The average urban unemployment rate was 3.6% in 2019 and for 2020, China’s surveyed jobless rate was 4.7%.

The South China Morning Post newspaper that is published in Hong Kong reports that no government data set offers a clear picture of the job market, and most economists believe official figures underestimate joblessness.

"Among the groups not adequately counted are China’s 149m self-employed business owners and nearly 300m migrant workers, who regularly travel from their rural hometowns to find employment in urban areas.

Unlike developed economies, which typically offer a broad range of employment indicators, China has historically relied on only two figures for unemployment data – both of which have shortcomings."

Medical staff under siege

Up to 36% of spending on healthcare in China comes from patients, compared with 14% in the OECD area and an insurance system provides a basic service. China's ratio of doctors per 1,000 people is 2, compared with 3.5 on average across the OECD.

Medical doctors are badly paid and overprescribing drugs to compensate has made hospitals centres of violence.

An opinion piece in the 'China Daily' last April called for better pay. "Township hospitals are in dire need of good and qualified doctors. Surveys show that of the 3.86m doctors in the country, more than 40% don't have even a bachelor's degree in medicine. Unfortunately, most of these doctors work in township hospitals and village clinics. And although not as well-educated as their counterparts in cities, these doctors are the stabilizing factors for healthcare system in rural areas."

The Economist reported this year "Patients in China keep attacking their doctors. On January 27th Hu Shuyun, a physician in the southern province of Jiangxi, died after being assaulted on a ward. A few days earlier three medical workers at a hospital in Hangzhou, an eastern city, were injured when a patient set off a homemade bomb. Every month brings more shocking stories. Chinese even has a word for it: yinao, meaning “medical disturbance.” Between 2004 and 2016, the number of such disputes that ended up in court rose from 8,854 to 21,480. But only a fraction of cases get that far. In 2016 the National Health and Family Planning Commission acknowledged that it had mediated more than 60,000 disputes."

In 2015 600,000 physicians signed a petition calling for an end to such assaults and a 2019 survey found that 85% of doctors had encountered violence at work.

Medical scams are common and last February 70 people were arrested for making fake Covid-19 vaccines. The Economist reports that since new laws were introduced in Beijing more than 180,000 prohibited items such as knives have been seized at hospital entrances!!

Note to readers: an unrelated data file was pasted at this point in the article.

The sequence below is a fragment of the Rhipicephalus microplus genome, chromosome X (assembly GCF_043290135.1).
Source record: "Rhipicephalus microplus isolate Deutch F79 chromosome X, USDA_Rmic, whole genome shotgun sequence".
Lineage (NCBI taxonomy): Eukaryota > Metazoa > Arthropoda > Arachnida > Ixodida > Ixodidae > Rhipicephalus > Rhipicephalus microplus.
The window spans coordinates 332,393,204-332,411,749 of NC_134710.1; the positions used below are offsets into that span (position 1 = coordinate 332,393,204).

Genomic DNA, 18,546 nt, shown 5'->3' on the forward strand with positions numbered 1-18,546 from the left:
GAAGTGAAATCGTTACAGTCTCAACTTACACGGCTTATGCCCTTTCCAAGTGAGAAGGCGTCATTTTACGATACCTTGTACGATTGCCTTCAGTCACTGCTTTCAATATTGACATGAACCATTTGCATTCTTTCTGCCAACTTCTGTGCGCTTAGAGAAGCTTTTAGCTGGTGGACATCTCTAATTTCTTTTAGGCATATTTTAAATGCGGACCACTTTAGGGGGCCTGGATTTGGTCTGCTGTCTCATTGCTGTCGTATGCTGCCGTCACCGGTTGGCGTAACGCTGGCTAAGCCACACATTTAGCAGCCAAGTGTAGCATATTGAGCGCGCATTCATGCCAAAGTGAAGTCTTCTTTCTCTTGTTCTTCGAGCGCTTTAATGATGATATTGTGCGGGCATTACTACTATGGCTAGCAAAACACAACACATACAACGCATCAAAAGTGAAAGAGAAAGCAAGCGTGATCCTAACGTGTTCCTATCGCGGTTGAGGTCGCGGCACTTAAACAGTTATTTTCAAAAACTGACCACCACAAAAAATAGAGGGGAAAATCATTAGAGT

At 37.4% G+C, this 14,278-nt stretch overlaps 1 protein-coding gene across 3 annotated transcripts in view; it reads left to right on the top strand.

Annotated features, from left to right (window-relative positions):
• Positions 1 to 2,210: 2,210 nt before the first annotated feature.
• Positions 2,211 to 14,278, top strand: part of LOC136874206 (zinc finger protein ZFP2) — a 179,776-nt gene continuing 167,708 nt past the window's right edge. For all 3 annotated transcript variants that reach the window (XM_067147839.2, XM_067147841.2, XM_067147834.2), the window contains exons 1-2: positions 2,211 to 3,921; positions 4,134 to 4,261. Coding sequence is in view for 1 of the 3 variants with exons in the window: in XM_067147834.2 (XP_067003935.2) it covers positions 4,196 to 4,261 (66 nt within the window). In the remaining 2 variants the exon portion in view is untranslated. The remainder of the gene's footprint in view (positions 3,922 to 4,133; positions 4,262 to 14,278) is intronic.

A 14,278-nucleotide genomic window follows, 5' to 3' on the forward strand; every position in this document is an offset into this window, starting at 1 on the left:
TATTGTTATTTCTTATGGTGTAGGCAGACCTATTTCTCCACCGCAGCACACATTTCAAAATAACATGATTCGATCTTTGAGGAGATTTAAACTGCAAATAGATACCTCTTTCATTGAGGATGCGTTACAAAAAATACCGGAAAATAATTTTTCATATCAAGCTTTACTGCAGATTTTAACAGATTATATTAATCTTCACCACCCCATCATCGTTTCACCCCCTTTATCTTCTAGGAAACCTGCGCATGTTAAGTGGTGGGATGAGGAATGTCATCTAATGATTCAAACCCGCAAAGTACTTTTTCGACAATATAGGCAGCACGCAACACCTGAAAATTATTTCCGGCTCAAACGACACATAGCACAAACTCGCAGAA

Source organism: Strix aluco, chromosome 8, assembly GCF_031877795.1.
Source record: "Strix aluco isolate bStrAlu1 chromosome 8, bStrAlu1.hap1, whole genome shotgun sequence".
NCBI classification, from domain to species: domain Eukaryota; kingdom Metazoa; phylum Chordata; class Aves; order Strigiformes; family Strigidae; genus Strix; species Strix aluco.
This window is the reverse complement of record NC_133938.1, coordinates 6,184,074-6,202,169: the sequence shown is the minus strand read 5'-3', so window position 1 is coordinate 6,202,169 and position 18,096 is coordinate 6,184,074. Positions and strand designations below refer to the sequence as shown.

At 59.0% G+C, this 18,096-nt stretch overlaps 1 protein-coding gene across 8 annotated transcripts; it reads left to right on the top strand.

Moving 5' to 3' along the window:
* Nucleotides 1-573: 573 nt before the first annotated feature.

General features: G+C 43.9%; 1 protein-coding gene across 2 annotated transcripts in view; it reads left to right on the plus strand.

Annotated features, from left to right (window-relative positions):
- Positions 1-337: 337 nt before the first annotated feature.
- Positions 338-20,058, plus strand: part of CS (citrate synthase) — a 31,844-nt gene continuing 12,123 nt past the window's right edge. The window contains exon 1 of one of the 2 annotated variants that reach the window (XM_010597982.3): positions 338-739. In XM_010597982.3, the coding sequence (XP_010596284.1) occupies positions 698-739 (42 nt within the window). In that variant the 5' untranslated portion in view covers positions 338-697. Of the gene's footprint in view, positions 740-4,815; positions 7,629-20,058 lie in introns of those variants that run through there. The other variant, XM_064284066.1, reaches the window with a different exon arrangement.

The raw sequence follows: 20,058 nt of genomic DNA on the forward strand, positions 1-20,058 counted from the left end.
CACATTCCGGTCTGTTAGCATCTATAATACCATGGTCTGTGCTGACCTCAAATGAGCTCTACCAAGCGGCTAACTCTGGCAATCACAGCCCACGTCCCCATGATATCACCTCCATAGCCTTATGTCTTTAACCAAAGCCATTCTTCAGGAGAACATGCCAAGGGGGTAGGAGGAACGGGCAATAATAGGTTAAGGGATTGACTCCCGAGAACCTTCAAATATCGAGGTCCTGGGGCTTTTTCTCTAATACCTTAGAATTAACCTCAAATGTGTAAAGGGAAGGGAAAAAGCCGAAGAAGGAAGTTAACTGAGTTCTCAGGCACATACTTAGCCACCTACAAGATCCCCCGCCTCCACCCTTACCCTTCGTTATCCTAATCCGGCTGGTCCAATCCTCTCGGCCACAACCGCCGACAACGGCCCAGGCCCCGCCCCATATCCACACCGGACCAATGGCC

The long run

According to Chinese public statistics the real (inflation-adjusted) GDP grew at an average annual rate of 6.7% in 1953-1978 in spite of the disasters of the Great Leap Forward ('Mao's Great Famine: The History of China's Most Devastating Catastrophe, 1958-1962' by Frank Dik├Âtter suggested 45m deaths based on state records) and the Cultural Revolution. Angus Maddison (1926-2010), the renowned British economics historian, suggested an annual average of 4.4% in his book 'Chinese Economic Performance in the Long Run, 960-2030,' (2007), which was published by the OECD.

From 1950 to 1978, China’s per capita GDP doubled based on purchasing power parities (PPP). In 1980-2020 the GDP per capita in what are called international dollars grew from 349 to 17,172 — 49 times!

In current dollars, in 2020 the GDP per capita was $10,500 in China; $10,300 in Malaysia; $32,000 in South Korea and Taiwan; $62,200 in Denmark and $42,500 in Ireland (adjusted for tax avoidance distortions).

Since joining the world trading economy and opening up to foreign trade and investment together with embracing free-market reforms from 1978, China has been among the world’s fastest-growing economies, with real annual gross domestic product (GDP) average annual growth of about 9.3% through 2020.

The World Bank has called it “the fastest sustained expansion by a major economy in history.”

The IMF said in a report in the 1990s "Prior to the 1978 reforms, nearly four in five Chinese worked in agriculture; by 1994, only one in two did. Reforms expanded property rights in the countryside and touched off a race to form small nonagricultural businesses in rural areas. Decollectivization and higher prices for agricultural products also led to more productive (family) farms and more efficient use of labour. Together these forces induced many workers to move out of agriculture.